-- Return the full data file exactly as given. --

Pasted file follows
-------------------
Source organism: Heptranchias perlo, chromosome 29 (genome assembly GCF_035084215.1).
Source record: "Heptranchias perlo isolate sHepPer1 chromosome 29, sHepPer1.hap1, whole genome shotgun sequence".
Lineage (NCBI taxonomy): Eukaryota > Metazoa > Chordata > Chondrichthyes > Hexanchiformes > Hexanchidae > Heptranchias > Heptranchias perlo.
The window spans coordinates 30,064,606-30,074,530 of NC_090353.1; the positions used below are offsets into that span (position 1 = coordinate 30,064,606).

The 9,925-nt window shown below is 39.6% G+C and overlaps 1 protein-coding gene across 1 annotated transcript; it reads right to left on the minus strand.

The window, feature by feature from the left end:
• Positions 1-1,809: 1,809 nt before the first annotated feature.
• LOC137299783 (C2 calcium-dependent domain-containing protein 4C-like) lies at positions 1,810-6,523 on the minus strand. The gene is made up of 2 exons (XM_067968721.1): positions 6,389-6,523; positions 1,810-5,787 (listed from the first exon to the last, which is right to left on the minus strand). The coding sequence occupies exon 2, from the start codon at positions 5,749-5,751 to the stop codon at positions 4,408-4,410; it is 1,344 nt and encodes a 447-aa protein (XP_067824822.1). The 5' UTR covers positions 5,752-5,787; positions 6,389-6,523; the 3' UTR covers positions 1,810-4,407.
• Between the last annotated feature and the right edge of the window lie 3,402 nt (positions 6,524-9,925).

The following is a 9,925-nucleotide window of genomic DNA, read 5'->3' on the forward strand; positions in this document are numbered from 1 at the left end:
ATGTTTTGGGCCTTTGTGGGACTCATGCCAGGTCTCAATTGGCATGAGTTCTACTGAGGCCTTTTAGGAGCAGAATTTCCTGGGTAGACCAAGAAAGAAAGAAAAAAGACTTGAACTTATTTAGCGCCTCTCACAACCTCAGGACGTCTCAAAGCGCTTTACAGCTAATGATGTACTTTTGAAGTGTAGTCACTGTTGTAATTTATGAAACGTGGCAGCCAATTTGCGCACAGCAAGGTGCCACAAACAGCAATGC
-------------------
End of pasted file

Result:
Source organism: Heptranchias perlo, chromosome 29 (genome assembly GCF_035084215.1).
Source record: "Heptranchias perlo isolate sHepPer1 chromosome 29, sHepPer1.hap1, whole genome shotgun sequence".
Lineage (NCBI taxonomy): Eukaryota > Metazoa > Chordata > Chondrichthyes > Hexanchiformes > Hexanchidae > Heptranchias > Heptranchias perlo.
The window spans coordinates 30,064,606-30,074,530 of NC_090353.1; the positions used below are offsets into that span (position 1 = coordinate 30,064,606).

The 9,925-nt window shown below is 39.6% G+C and overlaps 1 protein-coding gene across 1 annotated transcript; it reads right to left on the minus strand.

The window, feature by feature from the left end:
• Positions 1-1,809: 1,809 nt before the first annotated feature.
• LOC137299783 (C2 calcium-dependent domain-containing protein 4C-like) lies at positions 1,810-6,523 on the minus strand. The gene is made up of 2 exons (XM_067968721.1): positions 6,389-6,523; positions 1,810-5,787 (listed from the first exon to the last, which is right to left on the minus strand). The coding sequence occupies exon 2, from the start codon at positions 5,749-5,751 to the stop codon at positions 4,408-4,410; it is 1,344 nt and encodes a 447-aa protein (XP_067824822.1). The 5' UTR covers positions 5,752-5,787; positions 6,389-6,523; the 3' UTR covers positions 1,810-4,407.
• Between the last annotated feature and the right edge of the window lie 3,402 nt (positions 6,524-9,925).

The following is a 9,925-nucleotide window of genomic DNA, read 5'->3' on the forward strand; positions in this document are numbered from 1 at the left end:
ATGTTTTGGGCCTTTGTGGGACTCATGCCAGGTCTCAATTGGCATGAGTTCTACTGAGGCCTTTTAGGAGCAGAATTTCCTGGGTAGACCAAGAAAGAAAGAAAAAAGACTTGAACTTATTTAGCGCCTCTCACAACCTCAGGACGTCTCAAAGCGCTTTACAGCTAATGATGTACTTTTGAAGTGTAGTCACTGTTGTAATTTATGAAACGTGGCAGCCAATTTGCGCACAGCAAGGTGCCACAAACAGCAATGC